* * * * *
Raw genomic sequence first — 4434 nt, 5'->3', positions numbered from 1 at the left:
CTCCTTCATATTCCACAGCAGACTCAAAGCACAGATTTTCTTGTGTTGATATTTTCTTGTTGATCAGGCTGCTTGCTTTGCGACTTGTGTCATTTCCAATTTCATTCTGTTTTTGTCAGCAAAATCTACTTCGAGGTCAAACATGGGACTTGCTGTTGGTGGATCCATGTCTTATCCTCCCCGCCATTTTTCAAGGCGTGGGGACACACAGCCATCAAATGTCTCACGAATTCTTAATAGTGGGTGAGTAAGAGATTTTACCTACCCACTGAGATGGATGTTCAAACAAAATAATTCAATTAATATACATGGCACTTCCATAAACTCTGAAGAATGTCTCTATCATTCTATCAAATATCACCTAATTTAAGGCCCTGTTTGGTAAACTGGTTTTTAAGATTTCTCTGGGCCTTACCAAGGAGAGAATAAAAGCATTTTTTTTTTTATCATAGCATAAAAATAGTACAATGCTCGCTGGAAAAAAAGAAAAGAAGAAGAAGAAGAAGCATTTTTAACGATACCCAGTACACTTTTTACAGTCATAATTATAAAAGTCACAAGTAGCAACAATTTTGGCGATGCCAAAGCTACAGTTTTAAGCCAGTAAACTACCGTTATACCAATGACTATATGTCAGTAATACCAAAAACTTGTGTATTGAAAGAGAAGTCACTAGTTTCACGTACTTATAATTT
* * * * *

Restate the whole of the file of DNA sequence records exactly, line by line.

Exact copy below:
Raw genomic sequence first — 4434 nt, 5'->3', positions numbered from 1 at the left:
CTCCTTCATATTCCACAGCAGACTCAAAGCACAGATTTTCTTGTGTTGATATTTTCTTGTTGATCAGGCTGCTTGCTTTGCGACTTGTGTCATTTCCAATTTCATTCTGTTTTTGTCAGCAAAATCTACTTCGAGGTCAAACATGGGACTTGCTGTTGGTGGATCCATGTCTTATCCTCCCCGCCATTTTTCAAGGCGTGGGGACACACAGCCATCAAATGTCTCACGAATTCTTAATAGTGGGTGAGTAAGAGATTTTACCTACCCACTGAGATGGATGTTCAAACAAAATAATTCAATTAATATACATGGCACTTCCATAAACTCTGAAGAATGTCTCTATCATTCTATCAAATATCACCTAATTTAAGGCCCTGTTTGGTAAACTGGTTTTTAAGATTTCTCTGGGCCTTACCAAGGAGAGAATAAAAGCATTTTTTTTTTTATCATAGCATAAAAATAGTACAATGCTCGCTGGAAAAAAAGAAAAGAAGAAGAAGAAGAAGCATTTTTAACGATACCCAGTACACTTTTTACAGTCATAATTATAAAAGTCACAAGTAGCAACAATTTTGGCGATGCCAAAGCTACAGTTTTAAGCCAGTAAACTACCGTTATACCAATGACTATATGTCAGTAATACCAAAAACTTGTGTATTGAAAGAGAAGTCACTAGTTTCACGTACTTATAATTT